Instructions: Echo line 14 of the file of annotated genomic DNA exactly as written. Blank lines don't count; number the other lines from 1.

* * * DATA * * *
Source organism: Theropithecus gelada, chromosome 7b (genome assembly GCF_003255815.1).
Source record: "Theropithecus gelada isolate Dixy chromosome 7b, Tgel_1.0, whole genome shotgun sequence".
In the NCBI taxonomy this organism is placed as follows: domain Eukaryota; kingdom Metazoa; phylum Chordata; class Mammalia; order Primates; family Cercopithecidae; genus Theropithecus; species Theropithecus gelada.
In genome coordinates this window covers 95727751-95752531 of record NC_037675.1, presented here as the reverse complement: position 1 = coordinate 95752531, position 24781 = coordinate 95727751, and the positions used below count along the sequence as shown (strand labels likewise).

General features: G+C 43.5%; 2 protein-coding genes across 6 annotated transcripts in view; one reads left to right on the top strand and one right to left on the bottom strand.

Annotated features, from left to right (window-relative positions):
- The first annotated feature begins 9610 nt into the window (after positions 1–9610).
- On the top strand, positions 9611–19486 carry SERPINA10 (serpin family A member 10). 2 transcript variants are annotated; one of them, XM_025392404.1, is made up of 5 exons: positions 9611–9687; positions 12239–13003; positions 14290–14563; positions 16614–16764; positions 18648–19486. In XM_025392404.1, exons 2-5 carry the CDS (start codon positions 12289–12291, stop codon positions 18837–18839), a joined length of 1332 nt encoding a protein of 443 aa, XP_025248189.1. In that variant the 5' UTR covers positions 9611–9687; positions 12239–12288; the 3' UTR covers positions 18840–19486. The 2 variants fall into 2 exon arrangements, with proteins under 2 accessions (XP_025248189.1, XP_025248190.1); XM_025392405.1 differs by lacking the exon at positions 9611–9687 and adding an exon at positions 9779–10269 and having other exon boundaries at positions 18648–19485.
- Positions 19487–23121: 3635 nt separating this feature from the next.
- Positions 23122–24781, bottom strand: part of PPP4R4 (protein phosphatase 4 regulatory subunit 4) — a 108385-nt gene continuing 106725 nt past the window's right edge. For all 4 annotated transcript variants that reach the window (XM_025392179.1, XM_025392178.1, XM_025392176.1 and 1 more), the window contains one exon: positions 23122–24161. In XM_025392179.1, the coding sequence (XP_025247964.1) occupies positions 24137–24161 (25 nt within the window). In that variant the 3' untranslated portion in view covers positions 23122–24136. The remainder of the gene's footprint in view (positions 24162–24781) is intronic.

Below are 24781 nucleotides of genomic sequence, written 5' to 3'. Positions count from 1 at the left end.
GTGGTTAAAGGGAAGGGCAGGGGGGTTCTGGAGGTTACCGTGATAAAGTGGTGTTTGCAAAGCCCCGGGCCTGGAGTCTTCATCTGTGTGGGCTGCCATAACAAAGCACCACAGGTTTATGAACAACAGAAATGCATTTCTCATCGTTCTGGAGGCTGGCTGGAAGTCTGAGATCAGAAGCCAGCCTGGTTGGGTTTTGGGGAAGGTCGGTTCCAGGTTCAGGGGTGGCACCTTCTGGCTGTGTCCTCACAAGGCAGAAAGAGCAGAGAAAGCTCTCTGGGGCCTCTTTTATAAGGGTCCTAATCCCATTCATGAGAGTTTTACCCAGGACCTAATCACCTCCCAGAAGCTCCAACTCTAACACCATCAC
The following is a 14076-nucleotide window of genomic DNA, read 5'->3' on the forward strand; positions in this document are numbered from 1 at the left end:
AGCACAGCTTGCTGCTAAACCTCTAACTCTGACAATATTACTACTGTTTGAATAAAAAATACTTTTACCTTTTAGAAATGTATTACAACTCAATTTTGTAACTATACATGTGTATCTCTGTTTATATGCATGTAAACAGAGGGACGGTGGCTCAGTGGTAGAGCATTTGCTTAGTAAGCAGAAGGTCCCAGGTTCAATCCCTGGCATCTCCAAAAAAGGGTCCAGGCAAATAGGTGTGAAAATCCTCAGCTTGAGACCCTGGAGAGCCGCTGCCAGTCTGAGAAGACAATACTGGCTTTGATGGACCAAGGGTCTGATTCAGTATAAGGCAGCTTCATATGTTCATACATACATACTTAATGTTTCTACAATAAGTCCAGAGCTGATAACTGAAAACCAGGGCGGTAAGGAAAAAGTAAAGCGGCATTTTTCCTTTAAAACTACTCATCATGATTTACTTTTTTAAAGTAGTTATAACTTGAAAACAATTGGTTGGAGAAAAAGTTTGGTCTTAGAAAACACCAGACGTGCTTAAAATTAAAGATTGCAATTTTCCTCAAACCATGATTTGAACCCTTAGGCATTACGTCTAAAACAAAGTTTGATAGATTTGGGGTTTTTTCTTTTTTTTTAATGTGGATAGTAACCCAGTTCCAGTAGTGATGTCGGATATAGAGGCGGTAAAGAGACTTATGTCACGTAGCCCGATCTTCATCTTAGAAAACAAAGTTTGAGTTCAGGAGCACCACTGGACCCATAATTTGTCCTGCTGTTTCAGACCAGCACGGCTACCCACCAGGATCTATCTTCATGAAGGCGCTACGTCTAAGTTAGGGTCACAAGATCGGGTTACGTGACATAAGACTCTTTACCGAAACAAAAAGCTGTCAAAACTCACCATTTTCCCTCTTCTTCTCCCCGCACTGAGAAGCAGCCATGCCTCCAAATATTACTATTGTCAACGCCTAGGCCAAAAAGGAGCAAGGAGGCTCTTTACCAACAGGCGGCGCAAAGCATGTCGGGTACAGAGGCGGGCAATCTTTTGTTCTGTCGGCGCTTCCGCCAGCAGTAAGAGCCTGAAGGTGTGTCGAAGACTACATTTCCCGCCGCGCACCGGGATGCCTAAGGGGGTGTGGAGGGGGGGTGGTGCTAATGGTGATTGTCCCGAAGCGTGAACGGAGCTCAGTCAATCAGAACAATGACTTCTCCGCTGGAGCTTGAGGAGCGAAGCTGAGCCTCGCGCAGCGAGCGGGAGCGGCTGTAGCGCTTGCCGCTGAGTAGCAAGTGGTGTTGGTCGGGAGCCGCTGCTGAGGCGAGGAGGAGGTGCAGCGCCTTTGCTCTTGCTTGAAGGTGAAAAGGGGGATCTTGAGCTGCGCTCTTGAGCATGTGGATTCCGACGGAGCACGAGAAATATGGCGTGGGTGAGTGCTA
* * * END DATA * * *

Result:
AGCACAGCTTGCTGCTAAACCTCTAACTCTGACAATATTACTACTGTTTGAATAAAAAATACTTTTACCTTTTAGAAATGTATTACAACTCAATTTTGTAACTATACATGTGTATCTCTGTTTATATGCATGTAAACAGAGGGACGGTGGCTCAGTGGTAGAGCATTTGCTTAGTAAGCAGAAGGTCCCAGGTTCAATCCCTGGCATCTCCAAAAAAGGGTCCAGGCAAATAGGTGTGAAAATCCTCAGCTTGAGACCCTGGAGAGCCGCTGCCAGTCTGAGAAGACAATACTGGCTTTGATGGACCAAGGGTCTGATTCAGTATAAGGCAGCTTCATATGTTCATACATACATACTTAATGTTTCTACAATAAGTCCAGAGCTGATAACTGAAAACCAGGGCGGTAAGGAAAAAGTAAAGCGGCATTTTTCCTTTAAAACTACTCATCATGATTTACTTTTTTAAAGTAGTTATAACTTGAAAACAATTGGTTGGAGAAAAAGTTTGGTCTTAGAAAACACCAGACGTGCTTAAAATTAAAGATTGCAATTTTCCTCAAACCATGATTTGAACCCTTAGGCATTACGTCTAAAACAAAGTTTGATAGATTTGGGGTTTTTTCTTTTTTTTTAATGTGGATAGTAACCCAGTTCCAGTAGTGATGTCGGATATAGAGGCGGTAAAGAGACTTATGTCACGTAGCCCGATCTTCATCTTAGAAAACAAAGTTTGAGTTCAGGAGCACCACTGGACCCATAATTTGTCCTGCTGTTTCAGACCAGCACGGCTACCCACCAGGATCTATCTTCATGAAGGCGCTACGTCTAAGTTAGGGTCACAAGATCGGGTTACGTGACATAAGACTCTTTACCGAAACAAAAAGCTGTCAAAACTCACCATTTTCCCTCTTCTTCTCCCCGCACTGAGAAGCAGCCATGCCTCCAAATATTACTATTGTCAACGCCTAGGCCAAAAAGGAGCAAGGAGGCTCTTTACCAACAGGCGGCGCAAAGCATGTCGGGTACAGAGGCGGGCAATCTTTTGTTCTGTCGGCGCTTCCGCCAGCAGTAAGAGCCTGAAGGTGTGTCGAAGACTACATTTCCCGCCGCGCACCGGGATGCCTAAGGGGGTGTGGAGGGGGGGTGGTGCTAATGGTGATTGTCCCGAAGCGTGAACGGAGCTCAGTCAATCAGAACAATGACTTCTCCGCTGGAGCTTGAGGAGCGAAGCTGAGCCTCGCGCAGCGAGCGGGAGCGGCTGTAGCGCTTGCCGCTGAGTAGCAAGTGGTGTTGGTCGGGAGCCGCTGCTGAGGCGAGGAGGAGGTGCAGCGCCTTTGCTCTTGCTTGAAGGTGAAAAGGGGGATCTTGAGCTGCGCTCTTGAGCATGTGGATTCCGACGGAGCACGAGAAATATGGCGTGGGTGAGTGCTA